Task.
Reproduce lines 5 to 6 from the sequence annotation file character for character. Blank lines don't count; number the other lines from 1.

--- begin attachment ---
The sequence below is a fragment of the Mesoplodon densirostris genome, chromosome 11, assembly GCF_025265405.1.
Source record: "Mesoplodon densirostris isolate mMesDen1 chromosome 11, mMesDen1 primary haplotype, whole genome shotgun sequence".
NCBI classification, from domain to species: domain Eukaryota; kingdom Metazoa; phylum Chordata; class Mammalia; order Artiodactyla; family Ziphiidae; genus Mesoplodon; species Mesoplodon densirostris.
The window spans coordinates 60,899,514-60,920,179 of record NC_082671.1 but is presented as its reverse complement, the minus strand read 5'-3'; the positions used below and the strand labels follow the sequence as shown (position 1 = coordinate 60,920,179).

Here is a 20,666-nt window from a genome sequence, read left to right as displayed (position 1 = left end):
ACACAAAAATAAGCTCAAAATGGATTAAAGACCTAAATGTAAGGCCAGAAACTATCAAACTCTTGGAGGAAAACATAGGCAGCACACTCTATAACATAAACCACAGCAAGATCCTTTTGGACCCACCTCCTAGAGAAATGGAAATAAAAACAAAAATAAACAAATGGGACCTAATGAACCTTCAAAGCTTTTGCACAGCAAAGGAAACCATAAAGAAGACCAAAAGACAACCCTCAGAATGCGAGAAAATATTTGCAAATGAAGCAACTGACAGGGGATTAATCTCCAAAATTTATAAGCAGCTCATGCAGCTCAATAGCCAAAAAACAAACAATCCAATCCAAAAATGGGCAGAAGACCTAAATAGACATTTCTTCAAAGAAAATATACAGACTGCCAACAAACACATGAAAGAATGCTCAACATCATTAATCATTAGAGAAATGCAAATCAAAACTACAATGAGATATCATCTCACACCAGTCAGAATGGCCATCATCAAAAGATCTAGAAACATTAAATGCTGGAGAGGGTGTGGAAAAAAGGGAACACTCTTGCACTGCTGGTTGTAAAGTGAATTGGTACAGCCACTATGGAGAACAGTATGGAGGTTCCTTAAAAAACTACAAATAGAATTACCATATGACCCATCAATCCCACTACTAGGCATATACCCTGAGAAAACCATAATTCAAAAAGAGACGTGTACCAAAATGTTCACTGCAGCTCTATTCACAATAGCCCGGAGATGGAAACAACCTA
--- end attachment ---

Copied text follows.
Here is a 20,666-nt window from a genome sequence, read left to right as displayed (position 1 = left end):
ACACAAAAATAAGCTCAAAATGGATTAAAGACCTAAATGTAAGGCCAGAAACTATCAAACTCTTGGAGGAAAACATAGGCAGCACACTCTATAACATAAACCACAGCAAGATCCTTTTGGACCCACCTCCTAGAGAAATGGAAATAAAAACAAAAATAAACAAATGGGACCTAATGAACCTTCAAAGCTTTTGCACAGCAAAGGAAACCATAAAGAAGACCAAAAGACAACCCTCAGAATGCGAGAAAATATTTGCAAATGAAGCAACTGACAGGGGATTAATCTCCAAAATTTATAAGCAGCTCATGCAGCTCAATAGCCAAAAAACAAACAATCCAATCCAAAAATGGGCAGAAGACCTAAATAGACATTTCTTCAAAGAAAATATACAGACTGCCAACAAACACATGAAAGAATGCTCAACATCATTAATCATTAGAGAAATGCAAATCAAAACTACAATGAGATATCATCTCACACCAGTCAGAATGGCCATCATCAAAAGATCTAGAAACATTAAATGCTGGAGAGGGTGTGGAAAAAAGGGAACACTCTTGCACTGCTGGTTGTAAAGTGAATTGGTACAGCCACTATGGAGAACAGTATGGAGGTTCCTTAAAAAACTACAAATAGAATTACCATATGACCCATCAATCCCACTACTAGGCATATACCCTGAGAAAACCATAATTCAAAAAGAGACGTGTACCAAAATGTTCACTGCAGCTCTATTCACAATAGCCCGGAGATGGAAACAACCTA